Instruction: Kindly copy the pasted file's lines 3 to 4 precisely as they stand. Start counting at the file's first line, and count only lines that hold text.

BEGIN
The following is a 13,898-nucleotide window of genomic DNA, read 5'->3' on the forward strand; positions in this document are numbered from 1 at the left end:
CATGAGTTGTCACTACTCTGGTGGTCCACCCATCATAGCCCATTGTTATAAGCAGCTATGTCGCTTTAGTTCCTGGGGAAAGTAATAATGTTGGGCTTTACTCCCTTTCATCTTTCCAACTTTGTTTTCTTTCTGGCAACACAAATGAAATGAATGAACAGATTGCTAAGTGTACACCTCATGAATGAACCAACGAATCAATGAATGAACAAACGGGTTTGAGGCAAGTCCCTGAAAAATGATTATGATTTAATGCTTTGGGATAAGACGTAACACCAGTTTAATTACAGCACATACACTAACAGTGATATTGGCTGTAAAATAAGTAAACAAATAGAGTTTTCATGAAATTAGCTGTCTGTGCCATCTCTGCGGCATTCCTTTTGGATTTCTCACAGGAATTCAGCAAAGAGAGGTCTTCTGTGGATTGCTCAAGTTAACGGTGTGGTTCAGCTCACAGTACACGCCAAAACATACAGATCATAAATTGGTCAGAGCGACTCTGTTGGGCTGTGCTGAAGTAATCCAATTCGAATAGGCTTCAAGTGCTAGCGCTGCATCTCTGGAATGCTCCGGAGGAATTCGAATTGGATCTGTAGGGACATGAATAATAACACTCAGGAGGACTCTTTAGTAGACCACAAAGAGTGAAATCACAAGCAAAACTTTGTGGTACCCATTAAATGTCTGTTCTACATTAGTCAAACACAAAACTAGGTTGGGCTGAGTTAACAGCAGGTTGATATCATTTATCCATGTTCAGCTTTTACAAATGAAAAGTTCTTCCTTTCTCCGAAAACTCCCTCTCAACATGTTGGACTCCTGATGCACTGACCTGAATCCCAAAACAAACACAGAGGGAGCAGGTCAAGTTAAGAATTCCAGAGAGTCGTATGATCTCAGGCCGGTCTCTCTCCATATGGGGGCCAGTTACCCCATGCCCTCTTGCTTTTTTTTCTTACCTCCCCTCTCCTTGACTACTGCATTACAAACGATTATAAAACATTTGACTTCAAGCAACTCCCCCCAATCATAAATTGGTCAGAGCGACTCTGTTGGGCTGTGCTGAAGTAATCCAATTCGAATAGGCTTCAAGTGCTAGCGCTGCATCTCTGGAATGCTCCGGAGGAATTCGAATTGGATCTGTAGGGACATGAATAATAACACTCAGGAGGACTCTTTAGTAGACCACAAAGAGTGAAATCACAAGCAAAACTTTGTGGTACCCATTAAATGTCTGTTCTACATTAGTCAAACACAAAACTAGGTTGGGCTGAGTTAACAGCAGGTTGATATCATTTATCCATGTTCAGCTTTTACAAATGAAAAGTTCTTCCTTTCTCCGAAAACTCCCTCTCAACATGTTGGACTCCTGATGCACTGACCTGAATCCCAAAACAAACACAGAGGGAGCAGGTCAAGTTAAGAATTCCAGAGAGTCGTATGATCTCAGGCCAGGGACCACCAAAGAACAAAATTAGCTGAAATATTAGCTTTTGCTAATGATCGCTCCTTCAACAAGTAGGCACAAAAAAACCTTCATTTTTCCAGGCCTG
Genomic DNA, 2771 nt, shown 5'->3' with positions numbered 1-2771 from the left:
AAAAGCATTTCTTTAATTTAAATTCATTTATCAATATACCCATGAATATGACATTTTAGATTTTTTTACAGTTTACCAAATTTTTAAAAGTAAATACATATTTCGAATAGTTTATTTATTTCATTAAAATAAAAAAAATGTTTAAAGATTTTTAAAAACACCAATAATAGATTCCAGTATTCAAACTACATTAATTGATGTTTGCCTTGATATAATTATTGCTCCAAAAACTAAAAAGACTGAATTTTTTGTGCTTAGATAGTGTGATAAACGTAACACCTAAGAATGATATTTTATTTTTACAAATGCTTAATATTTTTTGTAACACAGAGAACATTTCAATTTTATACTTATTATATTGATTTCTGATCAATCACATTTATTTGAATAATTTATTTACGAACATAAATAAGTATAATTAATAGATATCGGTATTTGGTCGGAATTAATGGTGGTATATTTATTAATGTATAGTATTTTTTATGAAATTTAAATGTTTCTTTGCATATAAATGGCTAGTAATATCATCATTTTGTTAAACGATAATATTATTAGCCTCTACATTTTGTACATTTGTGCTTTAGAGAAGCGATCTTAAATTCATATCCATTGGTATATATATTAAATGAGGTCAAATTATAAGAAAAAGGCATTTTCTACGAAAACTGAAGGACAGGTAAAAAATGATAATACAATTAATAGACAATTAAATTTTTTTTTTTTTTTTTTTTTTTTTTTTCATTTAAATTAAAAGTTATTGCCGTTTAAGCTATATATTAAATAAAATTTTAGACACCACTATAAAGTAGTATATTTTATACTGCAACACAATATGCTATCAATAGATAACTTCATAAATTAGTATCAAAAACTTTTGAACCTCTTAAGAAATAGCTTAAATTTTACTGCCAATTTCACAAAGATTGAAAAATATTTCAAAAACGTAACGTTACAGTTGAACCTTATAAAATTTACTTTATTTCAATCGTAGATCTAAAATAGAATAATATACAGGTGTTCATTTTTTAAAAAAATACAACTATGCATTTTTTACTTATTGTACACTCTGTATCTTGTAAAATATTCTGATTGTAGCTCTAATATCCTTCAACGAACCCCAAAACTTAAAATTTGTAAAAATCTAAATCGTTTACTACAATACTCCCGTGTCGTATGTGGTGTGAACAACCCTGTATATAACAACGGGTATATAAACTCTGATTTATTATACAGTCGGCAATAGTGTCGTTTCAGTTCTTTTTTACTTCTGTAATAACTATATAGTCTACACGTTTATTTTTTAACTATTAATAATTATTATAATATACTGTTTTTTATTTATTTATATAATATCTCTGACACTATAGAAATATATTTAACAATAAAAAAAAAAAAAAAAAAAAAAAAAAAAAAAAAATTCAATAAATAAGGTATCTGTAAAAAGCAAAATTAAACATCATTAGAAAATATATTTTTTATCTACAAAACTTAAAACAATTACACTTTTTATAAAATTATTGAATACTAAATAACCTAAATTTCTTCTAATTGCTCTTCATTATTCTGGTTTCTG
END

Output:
Genomic DNA, 2771 nt, shown 5'->3' with positions numbered 1-2771 from the left:
AAAAGCATTTCTTTAATTTAAATTCATTTATCAATATACCCATGAATATGACATTTTAGATTTTTTTACAGTTTACCAAATTTTTAAAAGTAAATACATATTTCGAATAGTTTATTTATTTCATTAAAATAAAAAAAATGTTTAAAGATTTTTAAAAACACCAATAATAGATTCCAGTATTCAAACTACATTAATTGATGTTTGCCTTGATATAATTATTGCTCCAAAAACTAAAAAGACTGAATTTTTTGTGCTTAGATAGTGTGATAAACGTAACACCTAAGAATGATATTTTATTTTTACAAATGCTTAATATTTTTTGTAACACAGAGAACATTTCAATTTTATACTTATTATATTGATTTCTGATCAATCACATTTATTTGAATAATTTATTTACGAACATAAATAAGTATAATTAATAGATATCGGTATTTGGTCGGAATTAATGGTGGTATATTTATTAATGTATAGTATTTTTTATGAAATTTAAATGTTTCTTTGCATATAAATGGCTAGTAATATCATCATTTTGTTAAACGATAATATTATTAGCCTCTACATTTTGTACATTTGTGCTTTAGAGAAGCGATCTTAAATTCATATCCATTGGTATATATATTAAATGAGGTCAAATTATAAGAAAAAGGCATTTTCTACGAAAACTGAAGGACAGGTAAAAAATGATAATACAATTAATAGACAATTAAATTTTTTTTTTTTTTTTTTTTTTTTTTTTCATTTAAATTAAAAGTTATTGCCGTTTAAGCTATATATTAAATAAAATTTTAGACACCACTATAAAGTAGTATATTTTATACTGCAACACAATATGCTATCAATAGATAACTTCATAAATTAGTATCAAAAACTTTTGAACCTCTTAAGAAATAGCTTAAATTTTACTGCCAATTTCACAAAGATTGAAAAATATTTCAAAAACGTAACGTTACAGTTGAACCTTATAAAATTTACTTTATTTCAATCGTAGATCTAAAATAGAATAATATACAGGTGTTCATTTTTTAAAAAAATACAACTATGCATTTTTTACTTATTGTACACTCTGTATCTTGTAAAATATTCTGATTGTAGCTCTAATATCCTTCAACGAACCCCAAAACTTAAAATTTGTAAAAATCTAAATCGTTTACTACAATACTCCCGTGTCGTATGTGGTGTGAACAACCCTGTATATAACAACGGGTATATAAACTCTGATTTATTATACAGTCGGCAATAGTGTCGTTTCAGTTCTTTTTTACTTCTGTAATAACTATATAGTCTACACGTTTATTTTTTAACTATTAATAATTATTATAATATACTGTTTTTTATTTATTTATATAATATCTCTGACACTATAGAAATATATTTAACAATAAAAAAAAAAAAAAAAAAAAAAAAAAAAAAAAAATTCAATAAATAAGGTATCTGTAAAAAGCAAAATTAAACATCATTAGAAAATATATTTTTTATCTACAAAACTTAAAACAATTACACTTTTTATAAAATTATTGAATACTAAATAACCTAAATTTCTTCTAATTGCTCTTCATTATTCTGGTTTCTG